Studies conducted under the auspices of the University of the Witwatersrand and the University of South Africa for several years have found that industrial espionage in SA is on the rise. A variety of covert and overt instruments exist to enable competitors to acquire business information to increase their competitive advantage. Judging by the litany of corporate espionage cases, South African business enterprises do not seem to have adequate security frameworks in place to protect themselves. It is estimated by Ernst and Young (SA) that industrial espionage is a $67 billion-a-year industry. This figure indicates that illicit industrial espionage is a substantial business.

SA-specific accounts of industrial espionage are mostly contained in business publications. An assessment of reported cases indicates the nature of industrial espionage is predominately an inter-organisational activity where rivals steal information from each other using intelligence craft.

For example, in 2003, The Star reported that British American Tobacco SA (BATSA) conducted spying activities on its rival, Apollo Tobacco; and Finsettle, a subsidiary of Barnard Jacobs Mellet, stole business information secrets of CST Outsourcing. In March 2014, Business Day reported on a suspected case of industrial espionage practices of BATSA involving spy networks and payment of agents by the JSE-listed company. The inference is that industrial espionage is a burgeoning business strategy in SA.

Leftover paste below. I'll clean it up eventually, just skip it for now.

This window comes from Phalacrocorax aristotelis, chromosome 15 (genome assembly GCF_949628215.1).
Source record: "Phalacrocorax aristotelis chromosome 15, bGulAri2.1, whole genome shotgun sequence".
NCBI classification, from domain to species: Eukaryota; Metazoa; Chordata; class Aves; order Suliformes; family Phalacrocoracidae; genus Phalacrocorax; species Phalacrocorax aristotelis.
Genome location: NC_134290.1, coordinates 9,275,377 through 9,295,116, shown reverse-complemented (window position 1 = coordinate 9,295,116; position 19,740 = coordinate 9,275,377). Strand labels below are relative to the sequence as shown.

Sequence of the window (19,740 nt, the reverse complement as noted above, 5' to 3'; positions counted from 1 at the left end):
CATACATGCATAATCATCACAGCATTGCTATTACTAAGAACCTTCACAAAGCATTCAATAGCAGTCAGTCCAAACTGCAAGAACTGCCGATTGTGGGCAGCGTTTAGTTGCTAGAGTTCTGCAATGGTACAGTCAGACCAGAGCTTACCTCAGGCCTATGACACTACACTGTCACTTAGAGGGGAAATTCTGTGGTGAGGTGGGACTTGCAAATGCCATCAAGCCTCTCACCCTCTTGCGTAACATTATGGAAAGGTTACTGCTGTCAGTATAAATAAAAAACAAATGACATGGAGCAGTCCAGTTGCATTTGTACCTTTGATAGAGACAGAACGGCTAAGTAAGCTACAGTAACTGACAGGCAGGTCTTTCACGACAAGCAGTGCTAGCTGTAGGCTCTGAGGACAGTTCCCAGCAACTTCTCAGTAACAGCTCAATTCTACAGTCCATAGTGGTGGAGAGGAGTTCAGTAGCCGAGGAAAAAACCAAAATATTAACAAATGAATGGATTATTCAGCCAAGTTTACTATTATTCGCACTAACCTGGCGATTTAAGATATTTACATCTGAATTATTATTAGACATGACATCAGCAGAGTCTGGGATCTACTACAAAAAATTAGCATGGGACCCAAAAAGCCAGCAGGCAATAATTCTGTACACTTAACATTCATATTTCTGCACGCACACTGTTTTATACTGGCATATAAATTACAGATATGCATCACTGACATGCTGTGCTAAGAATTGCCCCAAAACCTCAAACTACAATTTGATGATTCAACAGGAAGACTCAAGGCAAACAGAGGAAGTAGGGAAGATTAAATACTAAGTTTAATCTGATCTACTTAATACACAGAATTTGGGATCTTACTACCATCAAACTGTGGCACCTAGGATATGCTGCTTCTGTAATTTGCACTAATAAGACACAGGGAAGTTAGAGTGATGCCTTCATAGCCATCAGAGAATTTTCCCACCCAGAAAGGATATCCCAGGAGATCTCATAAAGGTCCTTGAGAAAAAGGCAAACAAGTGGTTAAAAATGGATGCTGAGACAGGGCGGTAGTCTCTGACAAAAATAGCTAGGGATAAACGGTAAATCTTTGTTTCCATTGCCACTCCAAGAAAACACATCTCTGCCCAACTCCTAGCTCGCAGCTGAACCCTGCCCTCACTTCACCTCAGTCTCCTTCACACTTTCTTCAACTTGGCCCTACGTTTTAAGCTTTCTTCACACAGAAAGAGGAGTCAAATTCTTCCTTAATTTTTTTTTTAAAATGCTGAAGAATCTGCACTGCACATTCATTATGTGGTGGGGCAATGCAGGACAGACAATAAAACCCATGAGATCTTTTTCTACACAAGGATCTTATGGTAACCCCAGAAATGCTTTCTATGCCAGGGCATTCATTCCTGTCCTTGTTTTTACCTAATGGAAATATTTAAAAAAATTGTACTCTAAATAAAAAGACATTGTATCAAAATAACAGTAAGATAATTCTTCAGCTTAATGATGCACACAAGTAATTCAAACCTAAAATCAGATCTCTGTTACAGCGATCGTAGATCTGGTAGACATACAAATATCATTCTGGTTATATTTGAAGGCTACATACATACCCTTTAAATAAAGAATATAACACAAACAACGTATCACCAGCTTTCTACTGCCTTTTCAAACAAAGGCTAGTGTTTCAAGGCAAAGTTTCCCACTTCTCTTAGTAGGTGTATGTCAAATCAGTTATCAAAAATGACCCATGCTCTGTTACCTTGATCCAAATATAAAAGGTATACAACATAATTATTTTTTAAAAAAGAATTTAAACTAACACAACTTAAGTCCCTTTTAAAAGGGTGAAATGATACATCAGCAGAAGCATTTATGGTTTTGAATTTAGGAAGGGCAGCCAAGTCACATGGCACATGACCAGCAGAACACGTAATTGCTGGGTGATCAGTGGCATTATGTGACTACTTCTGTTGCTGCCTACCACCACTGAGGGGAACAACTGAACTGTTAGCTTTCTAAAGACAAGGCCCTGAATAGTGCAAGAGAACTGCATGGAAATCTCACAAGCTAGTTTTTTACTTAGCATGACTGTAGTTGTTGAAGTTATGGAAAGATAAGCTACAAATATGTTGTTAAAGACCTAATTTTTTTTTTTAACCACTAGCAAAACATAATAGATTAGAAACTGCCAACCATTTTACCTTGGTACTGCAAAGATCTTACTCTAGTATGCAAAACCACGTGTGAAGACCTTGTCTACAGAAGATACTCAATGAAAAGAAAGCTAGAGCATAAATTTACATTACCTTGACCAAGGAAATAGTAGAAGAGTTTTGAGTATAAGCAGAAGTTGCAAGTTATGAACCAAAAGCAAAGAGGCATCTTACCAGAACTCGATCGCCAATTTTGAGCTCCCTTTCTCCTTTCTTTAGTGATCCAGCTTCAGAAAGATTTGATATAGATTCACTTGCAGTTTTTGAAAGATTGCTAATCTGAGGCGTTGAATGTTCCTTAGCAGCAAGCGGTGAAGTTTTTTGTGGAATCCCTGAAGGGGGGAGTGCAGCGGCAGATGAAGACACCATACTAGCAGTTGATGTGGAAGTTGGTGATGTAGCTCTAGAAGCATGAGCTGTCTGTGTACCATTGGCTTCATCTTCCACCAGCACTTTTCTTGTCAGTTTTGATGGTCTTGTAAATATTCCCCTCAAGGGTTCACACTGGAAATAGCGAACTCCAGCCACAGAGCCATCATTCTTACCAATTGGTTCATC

Not so secret

Industrial espionage easily succeeds with the aid of ICT, and when there are no proper security measures to prevent the stealing of business information. The widespread presence of industrial espionage in SA could be an indicator that domestic corporate security frameworks have consistently failed to neutralise the industrial espionage threat.

The study mentioned above shows that industrial espionage is one of the major risks of business operations. Business rivals apply a number of instruments, including human and technical sources. The human and technical sources of intelligence are the most preferred means of perpetuating this criminal activity. Information is assembled through overt and covert methods, including collection from grey sources.